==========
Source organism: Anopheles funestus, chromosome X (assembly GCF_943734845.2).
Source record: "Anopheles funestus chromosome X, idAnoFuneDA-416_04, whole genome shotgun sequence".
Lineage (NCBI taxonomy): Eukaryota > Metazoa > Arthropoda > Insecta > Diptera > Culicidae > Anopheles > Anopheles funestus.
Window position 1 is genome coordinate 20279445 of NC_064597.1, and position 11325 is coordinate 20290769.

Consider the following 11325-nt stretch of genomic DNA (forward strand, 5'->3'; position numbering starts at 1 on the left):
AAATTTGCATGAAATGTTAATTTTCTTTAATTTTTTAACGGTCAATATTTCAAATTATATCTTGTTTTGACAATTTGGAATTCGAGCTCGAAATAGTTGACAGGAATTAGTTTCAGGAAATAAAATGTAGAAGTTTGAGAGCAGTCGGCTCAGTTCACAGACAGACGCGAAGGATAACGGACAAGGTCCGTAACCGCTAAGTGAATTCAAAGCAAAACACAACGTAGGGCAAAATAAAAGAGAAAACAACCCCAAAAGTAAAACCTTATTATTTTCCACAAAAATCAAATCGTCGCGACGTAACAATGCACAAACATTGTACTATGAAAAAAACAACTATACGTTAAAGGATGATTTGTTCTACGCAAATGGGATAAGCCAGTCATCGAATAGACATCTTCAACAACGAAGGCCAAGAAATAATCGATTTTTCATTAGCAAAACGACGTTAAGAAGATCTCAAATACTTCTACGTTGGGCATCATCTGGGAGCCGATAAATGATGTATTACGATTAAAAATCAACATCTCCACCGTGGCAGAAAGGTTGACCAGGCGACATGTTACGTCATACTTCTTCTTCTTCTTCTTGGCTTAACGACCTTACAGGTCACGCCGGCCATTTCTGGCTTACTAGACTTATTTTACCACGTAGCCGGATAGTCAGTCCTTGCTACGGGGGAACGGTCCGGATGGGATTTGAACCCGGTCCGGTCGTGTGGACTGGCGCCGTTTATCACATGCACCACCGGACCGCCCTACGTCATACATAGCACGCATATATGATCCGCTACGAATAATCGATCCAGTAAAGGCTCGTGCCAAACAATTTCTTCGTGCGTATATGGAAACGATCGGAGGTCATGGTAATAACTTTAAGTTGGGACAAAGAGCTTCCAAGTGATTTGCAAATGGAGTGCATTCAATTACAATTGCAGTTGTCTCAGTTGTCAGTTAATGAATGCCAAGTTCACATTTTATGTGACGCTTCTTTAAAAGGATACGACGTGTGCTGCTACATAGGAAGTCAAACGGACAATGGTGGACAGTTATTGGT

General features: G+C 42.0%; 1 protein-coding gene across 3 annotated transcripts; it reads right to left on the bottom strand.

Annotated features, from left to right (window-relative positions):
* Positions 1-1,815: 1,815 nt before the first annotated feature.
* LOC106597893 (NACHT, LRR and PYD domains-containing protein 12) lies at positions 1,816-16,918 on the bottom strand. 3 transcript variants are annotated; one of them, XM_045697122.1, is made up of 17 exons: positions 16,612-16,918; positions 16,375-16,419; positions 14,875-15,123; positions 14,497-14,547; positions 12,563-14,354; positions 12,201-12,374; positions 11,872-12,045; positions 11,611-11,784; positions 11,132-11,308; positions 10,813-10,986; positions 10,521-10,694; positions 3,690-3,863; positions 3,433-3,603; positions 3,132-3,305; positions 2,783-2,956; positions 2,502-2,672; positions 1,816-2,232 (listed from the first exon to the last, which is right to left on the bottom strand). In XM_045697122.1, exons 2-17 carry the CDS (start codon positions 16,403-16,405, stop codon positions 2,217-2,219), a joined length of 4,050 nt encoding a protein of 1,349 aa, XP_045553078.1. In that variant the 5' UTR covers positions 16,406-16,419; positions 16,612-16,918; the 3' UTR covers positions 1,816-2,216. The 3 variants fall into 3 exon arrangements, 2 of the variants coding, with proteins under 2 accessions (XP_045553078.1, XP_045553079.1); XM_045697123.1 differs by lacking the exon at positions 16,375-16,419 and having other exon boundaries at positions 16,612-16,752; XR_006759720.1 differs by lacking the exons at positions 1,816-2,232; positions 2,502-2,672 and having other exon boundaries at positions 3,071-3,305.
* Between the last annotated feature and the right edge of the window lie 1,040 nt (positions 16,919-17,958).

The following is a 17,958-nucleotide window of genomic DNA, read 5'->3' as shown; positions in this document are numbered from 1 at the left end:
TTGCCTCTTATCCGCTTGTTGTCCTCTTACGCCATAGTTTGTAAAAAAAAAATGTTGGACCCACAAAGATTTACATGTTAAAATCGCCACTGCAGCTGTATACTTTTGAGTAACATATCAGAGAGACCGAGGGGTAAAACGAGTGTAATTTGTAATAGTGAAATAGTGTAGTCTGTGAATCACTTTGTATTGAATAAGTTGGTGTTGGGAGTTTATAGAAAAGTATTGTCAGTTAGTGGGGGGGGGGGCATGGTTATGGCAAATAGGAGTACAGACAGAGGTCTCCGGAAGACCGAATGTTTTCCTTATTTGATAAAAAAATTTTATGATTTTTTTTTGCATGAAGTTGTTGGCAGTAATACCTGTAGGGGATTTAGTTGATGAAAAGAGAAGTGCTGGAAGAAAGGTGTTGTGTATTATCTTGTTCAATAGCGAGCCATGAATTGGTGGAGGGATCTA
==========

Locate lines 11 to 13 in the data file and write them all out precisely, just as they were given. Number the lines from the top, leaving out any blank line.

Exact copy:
* Between the last annotated feature and the right edge of the window lie 1,040 nt (positions 16,919-17,958).

The following is a 17,958-nucleotide window of genomic DNA, read 5'->3' as shown; positions in this document are numbered from 1 at the left end:
TTGCCTCTTATCCGCTTGTTGTCCTCTTACGCCATAGTTTGTAAAAAAAAAATGTTGGACCCACAAAGATTTACATGTTAAAATCGCCACTGCAGCTGTATACTTTTGAGTAACATATCAGAGAGACCGAGGGGTAAAACGAGTGTAATTTGTAATAGTGAAATAGTGTAGTCTGTGAATCACTTTGTATTGAATAAGTTGGTGTTGGGAGTTTATAGAAAAGTATTGTCAGTTAGTGGGGGGGGGGGCATGGTTATGGCAAATAGGAGTACAGACAGAGGTCTCCGGAAGACCGAATGTTTTCCTTATTTGATAAAAAAATTTTATGATTTTTTTTTGCATGAAGTTGTTGGCAGTAATACCTGTAGGGGATTTAGTTGATGAAAAGAGAAGTGCTGGAAGAAAGGTGTTGTGTATTATCTTGTTCAATAGCGAGCCATGAATTGGTGGAGGGATCTA